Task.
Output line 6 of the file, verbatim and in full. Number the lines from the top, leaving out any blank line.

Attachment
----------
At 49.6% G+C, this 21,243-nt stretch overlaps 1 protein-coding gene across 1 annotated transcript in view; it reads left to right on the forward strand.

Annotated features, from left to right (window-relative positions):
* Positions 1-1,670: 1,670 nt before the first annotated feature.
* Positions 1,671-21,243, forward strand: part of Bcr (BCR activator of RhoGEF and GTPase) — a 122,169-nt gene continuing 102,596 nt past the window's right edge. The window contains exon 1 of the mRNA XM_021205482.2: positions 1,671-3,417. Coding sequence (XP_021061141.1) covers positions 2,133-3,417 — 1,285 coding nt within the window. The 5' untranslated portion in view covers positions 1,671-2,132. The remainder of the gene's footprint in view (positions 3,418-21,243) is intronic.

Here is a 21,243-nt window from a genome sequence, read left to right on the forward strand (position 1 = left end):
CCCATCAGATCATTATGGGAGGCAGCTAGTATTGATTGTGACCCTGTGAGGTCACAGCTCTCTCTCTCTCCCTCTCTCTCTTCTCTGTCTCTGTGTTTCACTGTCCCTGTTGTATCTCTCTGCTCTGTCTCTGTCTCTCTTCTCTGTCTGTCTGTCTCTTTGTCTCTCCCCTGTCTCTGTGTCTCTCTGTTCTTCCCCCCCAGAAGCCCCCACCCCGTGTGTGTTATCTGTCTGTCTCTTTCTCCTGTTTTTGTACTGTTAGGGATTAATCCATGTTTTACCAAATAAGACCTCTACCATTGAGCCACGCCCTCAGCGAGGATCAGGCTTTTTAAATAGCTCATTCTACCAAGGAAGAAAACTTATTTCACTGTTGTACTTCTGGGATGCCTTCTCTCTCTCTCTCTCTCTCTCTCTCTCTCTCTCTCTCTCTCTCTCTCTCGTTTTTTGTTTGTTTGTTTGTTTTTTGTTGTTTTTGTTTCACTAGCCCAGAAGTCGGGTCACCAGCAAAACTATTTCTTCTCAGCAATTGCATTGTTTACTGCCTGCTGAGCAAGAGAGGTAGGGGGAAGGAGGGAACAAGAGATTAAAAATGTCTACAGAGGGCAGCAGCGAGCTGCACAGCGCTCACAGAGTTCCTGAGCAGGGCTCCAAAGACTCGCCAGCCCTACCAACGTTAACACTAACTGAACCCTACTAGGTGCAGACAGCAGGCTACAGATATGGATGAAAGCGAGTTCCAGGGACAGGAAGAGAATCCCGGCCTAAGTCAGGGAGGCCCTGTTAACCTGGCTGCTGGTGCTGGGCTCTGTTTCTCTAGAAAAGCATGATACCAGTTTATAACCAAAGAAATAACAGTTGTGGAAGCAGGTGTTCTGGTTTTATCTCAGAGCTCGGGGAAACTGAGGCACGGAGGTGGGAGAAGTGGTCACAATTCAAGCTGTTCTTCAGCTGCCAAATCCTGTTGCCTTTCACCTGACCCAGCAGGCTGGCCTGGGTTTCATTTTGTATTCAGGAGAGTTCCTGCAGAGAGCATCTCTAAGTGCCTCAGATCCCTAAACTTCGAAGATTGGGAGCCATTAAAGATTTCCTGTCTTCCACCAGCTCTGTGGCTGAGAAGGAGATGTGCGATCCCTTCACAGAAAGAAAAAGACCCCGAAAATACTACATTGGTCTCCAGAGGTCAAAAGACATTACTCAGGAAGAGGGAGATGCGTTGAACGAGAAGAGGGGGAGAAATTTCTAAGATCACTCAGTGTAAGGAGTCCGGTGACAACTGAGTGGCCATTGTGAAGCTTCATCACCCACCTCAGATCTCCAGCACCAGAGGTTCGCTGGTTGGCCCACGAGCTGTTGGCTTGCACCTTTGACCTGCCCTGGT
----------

CCCATCAGATCATTATGGGAGGCAGCTAGTATTGATTGTGACCCTGTGAGGTCACAGCTCTCTCTCTCTCCCTCTCTCTCTTCTCTGTCTCTGTGTTTCACTGTCCCTGTTGTATCTCTCTGCTCTGTCTCTGTCTCTCTTCTCTGTCTGTCTGTCTCTTTGTCTCTCCCCTGTCTCTGTGTCTCTCTGTTCTTCCCCCCCAGAAGCCCCCACCCCGTGTGTGTTATCTGTCTGTCTCTTTCTCCTGTTTTTGTACTGTTAGGGATTAATCCATGTTTTACCAAATAAGACCTCTACCATTGAGCCACGCCCTCAGCGAGGATCAGGCTTTTTAAATAGCTCATTCTACCAAGGAAGAAAACTTATTTCACTGTTGTACTTCTGGGATGCCTTCTCTCTCTCTCTCTCTCTCTCTCTCTCTCTCTCTCTCTCTCTCTCTCTCGTTTTTTGTTTGTTTGTTTGTTTTTTGTTGTTTTTGTTTCACTAGCCCAGAAGTCGGGTCACCAGCAAAACTATTTCTTCTCAGCAATTGCATTGTTTACTGCCTGCTGAGCAAGAGAGGTAGGGGGAAGGAGGGAACAAGAGATTAAAAATGTCTACAGAGGGCAGCAGCGAGCTGCACAGCGCTCACAGAGTTCCTGAGCAGGGCTCCAAAGACTCGCCAGCCCTACCAACGTTAACACTAACTGAACCCTACTAGGTGCAGACAGCAGGCTACAGATATGGATGAAAGCGAGTTCCAGGGACAGGAAGAGAATCCCGGCCTAAGTCAGGGAGGCCCTGTTAACCTGGCTGCTGGTGCTGGGCTCTGTTTCTCTAGAAAAGCATGATACCAGTTTATAACCAAAGAAATAACAGTTGTGGAAGCAGGTGTTCTGGTTTTATCTCAGAGCTCGGGGAAACTGAGGCACGGAGGTGGGAGAAGTGGTCACAATTCAAGCTGTTCTTCAGCTGCCAAATCCTGTTGCCTTTCACCTGACCCAGCAGGCTGGCCTGGGTTTCATTTTGTATTCAGGAGAGTTCCTGCAGAGAGCATCTCTAAGTGCCTCAGATCCCTAAACTTCGAAGATTGGGAGCCATTAAAGATTTCCTGTCTTCCACCAGCTCTGTGGCTGAGAAGGAGATGTGCGATCCCTTCACAGAAAGAAAAAGACCCCGAAAATACTACATTGGTCTCCAGAGGTCAAAAGACATTACTCAGGAAGAGGGAGATGCGTTGAACGAGAAGAGGGGGAGAAATTTCTAAGATCACTCAGTGTAAGGAGTCCGGTGACAACTGAGTGGCCATTGTGAAGCTTCATCACCCACCTCAGATCTCCAGCACCAGAGGTTCGCTGGTTGGCCCACGAGCTGTTGGCTTGCACCTTTGACCTGCCCTGGT